iCER Student Highlights: Taylor Dunivin

The Effects of Underground Fire on Bacterial Resistance

Taylor Dunivin is currently a Ph.D. Student studying Microbiology and Molecular Genetics as well as Environmental and Integrative Toxicology at Michigan State University. She works with Ashley Shade, an assistant professor in the Department of Microbiology and Molecular Genetics.

Dunivin studies the microbial communities, specifically bacteria, living in the surface soils of Centralia, PA, the site of an underground coalmine fire that ignited back in 1962. She samples these microbial communities from along the fire gradient to see how they respond or change both in community membership and in functional profile. Specifically, Dunivin is interested in bacterial resistance, measuring both antibiotic resistance genes and arsenic resistance genes in the different soil microbial communities. She says, “Centralia is a great place to study whether antibiotic resistance increases in areas that are experiencing a fire and whether the number of resistance genes changes once the environment recovers.” About arsenic resistance, Dunivin states, “Arsenic is naturally found in coal and likely to increase abundance in sites in Centralia where steam from coal burning actively passes through the soil. I am testing whether or not arsenic resistance genes change in their abundance in Centralia.”

Through her research, Dunivin has experienced a few highlights along the way. She identifies, “the day where bacteria from Centralia soils grew on agar plates with high concentrations of arsenic, the day we first assembled complete arsenic resistance genes from DNA sequences from Centralia soils, and the day this fall when we got back our arsenic results and saw that arsenic concentrations are increasing in sites that are currently impacted by the fire,” all as definite highlights she has participated in thus far.

No research is complete without a few roadblocks along the way, though. She notes on a couple, stating, “We hoped to find some bacteria that oxidized arsenate in Centralia, but we could only grow strains that did the opposite. Additionally, working with these huge datasets of microbial community DNA has many challenges. We can only accurately sequence a small piece of DNA at once, so our sequencing first requires us to cut the DNA into smaller pieces. To analyze it we need to try and put them all back together…it’s a little like putting a puzzle together without a reference picture or even all of the pieces.”

Dunivin’s main reason for conducting the research she does is due to a mild arsenic exposure she experienced herself when she was younger. “I thought about the negative impacts of toxins in our environment a lot. I developed a passion for thinking about prevention of even low dose exposures to toxins,” she remarks. In her first week of studying toxicology at Michigan State, she heard Ashley Shade talk about the underground coalmine fire in Centralia, PA and how she was going to study microbial communities there and their resistance in extreme stress.  It didn’t take long for Dunivin to set up a meeting with Shade. Dunivin says, “Together we developed my current project. That’s what got me here, and I continue to love what I do because I feel that my work contributes to the knowledge of how arsenic moves through the soil environment.”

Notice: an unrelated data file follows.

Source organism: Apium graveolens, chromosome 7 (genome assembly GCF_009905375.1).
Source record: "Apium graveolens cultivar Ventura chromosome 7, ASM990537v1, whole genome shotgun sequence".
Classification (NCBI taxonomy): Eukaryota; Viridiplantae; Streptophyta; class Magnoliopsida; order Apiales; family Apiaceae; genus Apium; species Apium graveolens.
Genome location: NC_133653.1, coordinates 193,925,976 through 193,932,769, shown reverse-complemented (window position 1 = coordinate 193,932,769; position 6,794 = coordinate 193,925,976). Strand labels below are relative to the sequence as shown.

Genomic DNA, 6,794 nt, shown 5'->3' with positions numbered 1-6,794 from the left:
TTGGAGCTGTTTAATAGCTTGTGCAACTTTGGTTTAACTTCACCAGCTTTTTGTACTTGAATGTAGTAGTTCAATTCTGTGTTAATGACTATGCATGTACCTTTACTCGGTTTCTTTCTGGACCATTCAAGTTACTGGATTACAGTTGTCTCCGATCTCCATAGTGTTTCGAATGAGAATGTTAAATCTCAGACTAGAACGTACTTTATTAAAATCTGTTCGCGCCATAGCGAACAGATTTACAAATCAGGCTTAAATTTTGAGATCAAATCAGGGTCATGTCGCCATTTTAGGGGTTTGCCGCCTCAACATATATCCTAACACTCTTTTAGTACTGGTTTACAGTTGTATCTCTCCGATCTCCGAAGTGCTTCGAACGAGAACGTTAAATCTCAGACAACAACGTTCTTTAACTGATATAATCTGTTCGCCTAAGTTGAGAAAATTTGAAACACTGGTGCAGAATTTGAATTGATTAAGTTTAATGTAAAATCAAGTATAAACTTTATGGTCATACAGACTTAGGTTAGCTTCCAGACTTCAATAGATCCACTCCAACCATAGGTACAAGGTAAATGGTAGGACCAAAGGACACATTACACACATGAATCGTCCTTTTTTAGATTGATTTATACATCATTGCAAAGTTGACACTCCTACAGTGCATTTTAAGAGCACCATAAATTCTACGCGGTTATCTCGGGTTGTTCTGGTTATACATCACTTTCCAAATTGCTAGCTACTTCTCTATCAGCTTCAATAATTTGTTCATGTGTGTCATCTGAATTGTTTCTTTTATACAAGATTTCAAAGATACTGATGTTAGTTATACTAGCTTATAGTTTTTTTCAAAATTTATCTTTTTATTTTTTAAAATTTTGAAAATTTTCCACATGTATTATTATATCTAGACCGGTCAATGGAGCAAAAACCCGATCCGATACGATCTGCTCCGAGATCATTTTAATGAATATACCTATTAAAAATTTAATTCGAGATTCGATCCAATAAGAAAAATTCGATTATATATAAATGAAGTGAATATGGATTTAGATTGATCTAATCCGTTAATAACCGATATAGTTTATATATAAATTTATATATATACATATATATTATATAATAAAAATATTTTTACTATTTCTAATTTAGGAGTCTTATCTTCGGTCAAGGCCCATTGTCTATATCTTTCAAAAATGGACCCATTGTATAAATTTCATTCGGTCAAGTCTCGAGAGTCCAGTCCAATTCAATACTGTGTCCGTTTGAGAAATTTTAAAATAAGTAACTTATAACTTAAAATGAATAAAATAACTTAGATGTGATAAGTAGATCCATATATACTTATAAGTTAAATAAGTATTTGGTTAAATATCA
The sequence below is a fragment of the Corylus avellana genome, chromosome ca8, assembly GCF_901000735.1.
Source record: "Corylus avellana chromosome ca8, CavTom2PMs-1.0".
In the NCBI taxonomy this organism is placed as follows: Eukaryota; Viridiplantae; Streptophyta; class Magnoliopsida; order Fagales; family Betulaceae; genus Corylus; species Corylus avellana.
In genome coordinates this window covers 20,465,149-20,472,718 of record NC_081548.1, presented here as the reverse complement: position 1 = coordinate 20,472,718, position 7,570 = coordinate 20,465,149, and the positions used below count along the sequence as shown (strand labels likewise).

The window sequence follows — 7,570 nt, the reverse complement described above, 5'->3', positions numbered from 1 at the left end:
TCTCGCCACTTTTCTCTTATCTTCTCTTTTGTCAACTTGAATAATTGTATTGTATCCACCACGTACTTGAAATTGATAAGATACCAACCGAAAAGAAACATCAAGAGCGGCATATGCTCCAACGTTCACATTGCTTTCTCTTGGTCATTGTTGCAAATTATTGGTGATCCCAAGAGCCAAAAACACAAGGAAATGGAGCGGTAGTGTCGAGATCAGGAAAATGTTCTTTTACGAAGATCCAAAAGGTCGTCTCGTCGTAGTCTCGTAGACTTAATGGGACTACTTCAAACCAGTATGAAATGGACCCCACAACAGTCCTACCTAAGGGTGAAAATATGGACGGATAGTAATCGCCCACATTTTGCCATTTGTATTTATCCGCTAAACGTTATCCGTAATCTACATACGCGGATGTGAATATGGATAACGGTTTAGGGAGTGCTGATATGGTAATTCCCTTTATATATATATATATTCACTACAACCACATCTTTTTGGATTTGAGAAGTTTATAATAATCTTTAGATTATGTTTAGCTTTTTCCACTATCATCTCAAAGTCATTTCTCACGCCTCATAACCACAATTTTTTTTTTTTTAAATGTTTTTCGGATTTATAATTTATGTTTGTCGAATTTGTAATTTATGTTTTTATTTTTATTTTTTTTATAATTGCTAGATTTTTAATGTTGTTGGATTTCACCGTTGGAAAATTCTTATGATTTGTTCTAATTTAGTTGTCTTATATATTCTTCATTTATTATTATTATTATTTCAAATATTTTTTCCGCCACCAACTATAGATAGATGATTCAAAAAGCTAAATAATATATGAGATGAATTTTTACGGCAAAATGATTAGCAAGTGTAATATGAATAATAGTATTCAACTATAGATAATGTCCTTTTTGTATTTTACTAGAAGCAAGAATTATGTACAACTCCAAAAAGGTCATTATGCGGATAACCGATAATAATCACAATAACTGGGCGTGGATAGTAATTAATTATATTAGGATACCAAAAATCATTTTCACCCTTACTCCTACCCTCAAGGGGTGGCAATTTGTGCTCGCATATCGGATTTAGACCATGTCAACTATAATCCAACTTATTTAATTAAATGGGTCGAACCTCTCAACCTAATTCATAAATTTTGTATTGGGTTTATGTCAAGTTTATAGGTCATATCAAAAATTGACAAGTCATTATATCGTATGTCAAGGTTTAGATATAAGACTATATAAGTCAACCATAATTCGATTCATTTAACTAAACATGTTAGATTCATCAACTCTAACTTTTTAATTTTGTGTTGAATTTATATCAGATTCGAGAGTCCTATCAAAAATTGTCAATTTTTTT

Regarding the future of her research, Dunivin says that antibiotic resistance is a pressing public health concern. “Information on how anthropogenic fire, such as pollution and temperature, increases the spread of antibiotic resistance in the environment will help us better reduce and/or control antibiotic resistance,” she says. Dunivin also notes, “The use of antibiotics saves lives daily; arsenic exposure at low doses negatively impacts almost every organ system and at high doses can result in death, thus exposure prevention is key for improving public health.”

Dunivin could not accomplish all of this without the help from resources like iCER and the HPC. She boasts, “The HPCC is what makes this research possible. Having a computing system set up with such a wide variety of software and versions installed lets me focus on the biological aspects of my computational work rather than spend days or weeks on complicated installations that are not directly related to my work.” “These systems,” she says, “mean when I take a break and close my computer for the night, my research doesn’t have to.”

Michigan State University as a whole has also been a huge resource in Dunivin’s work. MSU is a highly collaborative university in many ways, allowing students like Dunivin, who are merging fields in dual degree programs, to work with the likes of computer scientists as well as work with department heads and professors. She says, “I always feel encouraged to discuss my work with colleagues, which helps me think about my research in more interdisciplinary ways.” As for still being a member of the student community here, Dunivin acknowledges her favorite part as being, “the strong cohort of graduate students in my department. We are provided a space and food every other week so that we can enjoy lunch together and have seminars, workshops, and practice our presentations.”

As for expanding her research to other locations, Dunivin says that she doesn’t plan on it. She says, “One of the great things about having an HPC and open-source data means that I can access and analyze data from around the world asking similar questions about the presence, abundance, and diversity of arsenic and antibiotic resistance genes without ever leaving my desk. I do, however, attend conferences around the world where I can share my research with others and make new collaborative connections.” 


Article by Kristin Lauzon and Taylor Dunivin
Photo by: Xiaoxing (Adele) Han